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Will Smith, Naomi Scott Talk Empowering Princess Jasmine in New 'Aladdin'

In the 1992 original, Jasmine's primary fight is to marry who she wants, but 2019's princess has bigger dreams in the live-action reboot.
Disney held Tuesday's 'Aladdin' premiere at the El Capitan Theatre   |   Kevin Winter/Getty Images
In the 1992 original, Jasmine's primary fight is to marry who she wants, but 2019's princess has bigger dreams in the live-action reboot.

Bringing the iconic fantasy story to life was not the only departure from the animated original in Disney's live-action reboot of Aladdin. Perhaps the biggest change is in Princess Jasmine, who takes on a much more empowered role in this updated version, the cast revealed at the world premiere on Tuesday evening at the El Capitan Theatre in Hollywood. 

In the 1992 original, the Princess of Agrabah's primary fight is to marry Aladdin, despite the fact that he is poor and not of royal birth. 2019's Jasmine, on the other hand, has dreams of becoming the Sultan herself and taking over the kingdom from her father, despite the fact that she is a woman and only men have been allowed to rule. 

Naomi Scott, who stars as Jasmine, said that decision to expand on the character's arc was a logical step in modernizing the story for today. 

"It was just about a natural progression — it was just about the animation and what was so great about that and her being outspoken but just pushing those things, making her even more ambitious," Scott told The Hollywood Reporter on the red carpet. "In the original she is fighting for the choice to marry who she wants to marry, and in our movie, she is not just fighting for her own rights, she's fighting for everyone. She cares about her kingdom, she wants to be political, she's a leader, and I think that's something that's really important and just makes perfect sense."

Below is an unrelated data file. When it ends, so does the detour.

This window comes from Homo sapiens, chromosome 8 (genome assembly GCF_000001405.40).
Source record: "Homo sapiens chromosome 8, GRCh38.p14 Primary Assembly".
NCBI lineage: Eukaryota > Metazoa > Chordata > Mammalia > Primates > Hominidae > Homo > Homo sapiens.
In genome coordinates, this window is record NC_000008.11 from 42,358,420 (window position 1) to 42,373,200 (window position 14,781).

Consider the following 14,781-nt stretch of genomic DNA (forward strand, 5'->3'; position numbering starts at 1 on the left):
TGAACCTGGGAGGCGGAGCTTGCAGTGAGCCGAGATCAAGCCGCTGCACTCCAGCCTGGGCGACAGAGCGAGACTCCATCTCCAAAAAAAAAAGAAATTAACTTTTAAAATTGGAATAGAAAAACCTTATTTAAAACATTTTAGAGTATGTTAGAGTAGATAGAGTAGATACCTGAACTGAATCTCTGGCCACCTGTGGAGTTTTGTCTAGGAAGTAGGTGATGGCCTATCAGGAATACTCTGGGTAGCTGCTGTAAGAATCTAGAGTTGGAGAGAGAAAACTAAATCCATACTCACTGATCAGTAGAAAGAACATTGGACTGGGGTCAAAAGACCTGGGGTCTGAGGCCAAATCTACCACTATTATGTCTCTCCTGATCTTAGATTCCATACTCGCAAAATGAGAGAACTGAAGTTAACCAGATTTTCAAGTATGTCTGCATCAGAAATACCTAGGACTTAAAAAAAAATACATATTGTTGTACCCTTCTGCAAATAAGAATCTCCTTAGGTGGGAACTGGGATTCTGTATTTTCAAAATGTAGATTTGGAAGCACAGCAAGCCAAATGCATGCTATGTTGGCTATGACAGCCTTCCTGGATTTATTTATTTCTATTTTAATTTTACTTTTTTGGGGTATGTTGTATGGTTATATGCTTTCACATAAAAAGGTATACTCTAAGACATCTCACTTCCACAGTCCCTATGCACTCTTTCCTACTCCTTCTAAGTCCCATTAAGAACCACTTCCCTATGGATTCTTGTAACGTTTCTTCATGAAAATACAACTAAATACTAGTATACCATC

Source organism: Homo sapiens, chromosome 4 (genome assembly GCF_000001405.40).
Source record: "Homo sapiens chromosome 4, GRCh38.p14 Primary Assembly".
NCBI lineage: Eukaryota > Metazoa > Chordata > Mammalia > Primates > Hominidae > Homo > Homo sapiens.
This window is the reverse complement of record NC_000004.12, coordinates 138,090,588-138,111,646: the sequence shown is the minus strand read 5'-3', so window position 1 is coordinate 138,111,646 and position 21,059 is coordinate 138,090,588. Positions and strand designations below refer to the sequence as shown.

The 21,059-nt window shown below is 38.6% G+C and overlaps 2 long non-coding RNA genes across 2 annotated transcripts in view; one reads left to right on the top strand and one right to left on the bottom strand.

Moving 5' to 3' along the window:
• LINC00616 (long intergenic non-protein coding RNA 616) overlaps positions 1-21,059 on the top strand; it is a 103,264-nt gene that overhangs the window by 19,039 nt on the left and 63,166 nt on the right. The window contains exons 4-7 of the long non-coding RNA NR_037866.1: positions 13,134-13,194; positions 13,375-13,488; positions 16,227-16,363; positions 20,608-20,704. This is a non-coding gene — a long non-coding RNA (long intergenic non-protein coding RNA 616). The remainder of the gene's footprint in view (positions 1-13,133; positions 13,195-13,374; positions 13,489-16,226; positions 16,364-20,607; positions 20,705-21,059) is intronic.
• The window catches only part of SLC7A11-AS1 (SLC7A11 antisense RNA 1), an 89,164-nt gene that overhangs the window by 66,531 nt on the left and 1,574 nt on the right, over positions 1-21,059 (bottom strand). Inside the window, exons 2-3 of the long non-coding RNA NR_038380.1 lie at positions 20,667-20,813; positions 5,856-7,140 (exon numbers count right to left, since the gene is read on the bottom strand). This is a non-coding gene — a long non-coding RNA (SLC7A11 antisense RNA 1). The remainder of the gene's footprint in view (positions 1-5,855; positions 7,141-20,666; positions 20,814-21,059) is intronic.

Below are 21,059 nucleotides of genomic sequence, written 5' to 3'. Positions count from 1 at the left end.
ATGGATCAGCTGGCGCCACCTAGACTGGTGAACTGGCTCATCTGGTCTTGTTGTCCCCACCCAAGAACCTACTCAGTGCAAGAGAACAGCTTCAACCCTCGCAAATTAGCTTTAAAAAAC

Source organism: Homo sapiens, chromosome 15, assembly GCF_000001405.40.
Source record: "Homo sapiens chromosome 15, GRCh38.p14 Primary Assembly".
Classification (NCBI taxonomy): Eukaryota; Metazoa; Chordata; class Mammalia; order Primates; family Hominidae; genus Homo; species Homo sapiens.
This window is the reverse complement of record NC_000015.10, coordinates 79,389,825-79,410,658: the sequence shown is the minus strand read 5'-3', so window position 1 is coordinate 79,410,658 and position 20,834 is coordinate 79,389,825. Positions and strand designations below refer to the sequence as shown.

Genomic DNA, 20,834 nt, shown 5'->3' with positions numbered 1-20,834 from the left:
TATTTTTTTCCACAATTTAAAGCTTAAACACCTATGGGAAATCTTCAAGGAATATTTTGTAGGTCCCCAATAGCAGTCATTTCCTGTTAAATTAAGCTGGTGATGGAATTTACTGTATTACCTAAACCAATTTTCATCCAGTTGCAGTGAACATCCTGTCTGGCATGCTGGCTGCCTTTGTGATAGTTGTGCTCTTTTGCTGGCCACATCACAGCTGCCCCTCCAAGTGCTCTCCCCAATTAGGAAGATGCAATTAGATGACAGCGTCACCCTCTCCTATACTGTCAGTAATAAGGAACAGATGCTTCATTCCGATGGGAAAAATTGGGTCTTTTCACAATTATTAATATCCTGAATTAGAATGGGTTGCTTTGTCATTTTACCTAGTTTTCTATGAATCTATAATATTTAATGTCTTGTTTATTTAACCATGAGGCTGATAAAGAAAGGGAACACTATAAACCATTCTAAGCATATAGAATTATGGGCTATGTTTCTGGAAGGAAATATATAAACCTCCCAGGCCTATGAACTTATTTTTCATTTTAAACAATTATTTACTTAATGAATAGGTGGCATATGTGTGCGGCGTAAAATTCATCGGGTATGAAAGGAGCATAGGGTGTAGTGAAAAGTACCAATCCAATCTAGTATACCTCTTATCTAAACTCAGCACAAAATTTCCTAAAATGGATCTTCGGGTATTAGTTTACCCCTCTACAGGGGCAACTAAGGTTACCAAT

Will Smith, who takes over for Robin Williams as the blue Genie, told reporters that the additions to Jasmine are what he's most proud of in the film. 

"The idea [is] that her character wants to rule, that her father doesn't have any sons and she doesn't understand why she can't be the next in line to rule the kingdom," Smith said. "This is just a time when women aren't allowed to rule in this world and that added such a new flavor to interactions between Jasmine and Aladdin."

The star also called out new song "Speechless," sung by Scott and written by The Greatest Showman lyricists Benj Pasek and Justin Paul, as "the greatest accomplishment of this movie" for its focus on empowerment and strength. 

The premiere also welcomed director Guy Ritchie and stars Marwan Kenzari, Nasim Pedrad, Navid Negahban and Numan Acar. Of course, Aladdin (Mena Massoud) himself was also in attendance and spoke about the importance of revisiting this story 27 years later. 

"I think we're finally getting to represent a lot of diverse cultures and people of color," Massoud told THR. "In this film we're not just representing one group or one culture, but we're really expanding and trying to represent the world at large, so I think it's the perfect time to do that and see these people come together in harmony and unity." 

Plenty of star guests showed their support on the purple carpet, including Smith's wife, Jada Pinkett Smith, and children Willow and Jaden Smith, as well as former Fresh Prince of Bel-Air co-star Alfonso Ribeiro. Helen Mirren and Terry Crews were also guests at the premiere. 

Aladdin hits theaters Friday. 

  • Kirsten Chuba
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